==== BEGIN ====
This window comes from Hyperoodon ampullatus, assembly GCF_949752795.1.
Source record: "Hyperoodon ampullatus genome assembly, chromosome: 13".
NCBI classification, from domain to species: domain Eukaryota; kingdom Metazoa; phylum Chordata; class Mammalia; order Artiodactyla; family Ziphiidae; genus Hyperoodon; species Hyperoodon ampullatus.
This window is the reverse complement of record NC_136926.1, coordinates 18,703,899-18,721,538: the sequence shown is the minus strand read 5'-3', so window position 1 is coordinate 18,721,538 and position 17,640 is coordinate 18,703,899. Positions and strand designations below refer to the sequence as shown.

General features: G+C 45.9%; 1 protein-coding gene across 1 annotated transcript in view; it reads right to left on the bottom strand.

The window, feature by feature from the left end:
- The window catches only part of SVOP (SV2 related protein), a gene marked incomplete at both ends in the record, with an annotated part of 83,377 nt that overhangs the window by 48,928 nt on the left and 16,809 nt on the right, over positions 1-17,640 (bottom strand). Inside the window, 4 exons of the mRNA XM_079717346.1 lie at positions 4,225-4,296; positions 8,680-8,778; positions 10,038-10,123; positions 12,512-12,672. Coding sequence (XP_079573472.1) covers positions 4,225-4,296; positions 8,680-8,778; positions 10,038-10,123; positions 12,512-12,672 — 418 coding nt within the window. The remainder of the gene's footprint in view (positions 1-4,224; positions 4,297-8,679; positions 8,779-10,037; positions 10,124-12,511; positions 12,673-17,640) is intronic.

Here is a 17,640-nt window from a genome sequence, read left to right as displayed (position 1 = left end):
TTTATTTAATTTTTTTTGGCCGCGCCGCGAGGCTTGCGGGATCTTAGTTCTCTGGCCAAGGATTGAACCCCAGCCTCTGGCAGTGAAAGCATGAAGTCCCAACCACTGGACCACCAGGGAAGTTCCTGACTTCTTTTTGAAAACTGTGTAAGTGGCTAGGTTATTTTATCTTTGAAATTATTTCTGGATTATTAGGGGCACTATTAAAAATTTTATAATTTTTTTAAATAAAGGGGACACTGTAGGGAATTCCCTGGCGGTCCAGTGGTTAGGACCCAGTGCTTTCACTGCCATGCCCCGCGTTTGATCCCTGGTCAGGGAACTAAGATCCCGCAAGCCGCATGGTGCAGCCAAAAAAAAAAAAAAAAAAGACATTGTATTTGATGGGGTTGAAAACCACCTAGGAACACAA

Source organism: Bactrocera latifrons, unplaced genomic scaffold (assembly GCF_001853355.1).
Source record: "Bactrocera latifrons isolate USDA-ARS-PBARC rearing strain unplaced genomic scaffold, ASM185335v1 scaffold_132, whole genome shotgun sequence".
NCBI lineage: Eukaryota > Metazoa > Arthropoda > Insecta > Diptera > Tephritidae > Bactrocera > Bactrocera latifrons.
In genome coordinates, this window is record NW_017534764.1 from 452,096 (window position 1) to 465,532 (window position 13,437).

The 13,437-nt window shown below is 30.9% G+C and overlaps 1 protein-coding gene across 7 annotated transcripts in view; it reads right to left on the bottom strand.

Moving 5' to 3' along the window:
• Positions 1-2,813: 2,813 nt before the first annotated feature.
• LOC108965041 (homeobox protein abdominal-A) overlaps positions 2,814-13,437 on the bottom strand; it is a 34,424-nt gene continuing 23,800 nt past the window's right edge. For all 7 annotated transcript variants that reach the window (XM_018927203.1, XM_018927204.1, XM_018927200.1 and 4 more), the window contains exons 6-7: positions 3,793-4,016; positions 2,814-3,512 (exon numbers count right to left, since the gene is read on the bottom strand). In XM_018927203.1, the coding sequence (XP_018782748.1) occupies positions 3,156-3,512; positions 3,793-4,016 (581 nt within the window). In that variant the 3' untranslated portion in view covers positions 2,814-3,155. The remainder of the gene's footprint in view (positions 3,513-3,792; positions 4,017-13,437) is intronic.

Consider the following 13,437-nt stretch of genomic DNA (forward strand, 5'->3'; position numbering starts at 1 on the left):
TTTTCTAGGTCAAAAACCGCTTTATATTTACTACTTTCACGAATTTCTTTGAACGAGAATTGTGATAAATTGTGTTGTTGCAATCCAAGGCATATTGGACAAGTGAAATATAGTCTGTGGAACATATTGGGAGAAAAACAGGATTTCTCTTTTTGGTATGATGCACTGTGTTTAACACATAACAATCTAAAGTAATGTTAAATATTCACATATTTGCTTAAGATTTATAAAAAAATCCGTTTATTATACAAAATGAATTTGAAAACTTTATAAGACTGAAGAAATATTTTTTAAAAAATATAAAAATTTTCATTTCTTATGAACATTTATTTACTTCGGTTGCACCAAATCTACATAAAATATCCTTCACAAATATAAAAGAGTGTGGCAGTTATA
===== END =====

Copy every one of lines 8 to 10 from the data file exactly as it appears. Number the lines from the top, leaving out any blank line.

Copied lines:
Here is a 17,640-nt window from a genome sequence, read left to right as displayed (position 1 = left end):
TTTATTTAATTTTTTTTGGCCGCGCCGCGAGGCTTGCGGGATCTTAGTTCTCTGGCCAAGGATTGAACCCCAGCCTCTGGCAGTGAAAGCATGAAGTCCCAACCACTGGACCACCAGGGAAGTTCCTGACTTCTTTTTGAAAACTGTGTAAGTGGCTAGGTTATTTTATCTTTGAAATTATTTCTGGATTATTAGGGGCACTATTAAAAATTTTATAATTTTTTTAAATAAAGGGGACACTGTAGGGAATTCCCTGGCGGTCCAGTGGTTAGGACCCAGTGCTTTCACTGCCATGCCCCGCGTTTGATCCCTGGTCAGGGAACTAAGATCCCGCAAGCCGCATGGTGCAGCCAAAAAAAAAAAAAAAAAAGACATTGTATTTGATGGGGTTGAAAACCACCTAGGAACACAA

Source organism: Bactrocera latifrons, unplaced genomic scaffold (assembly GCF_001853355.1).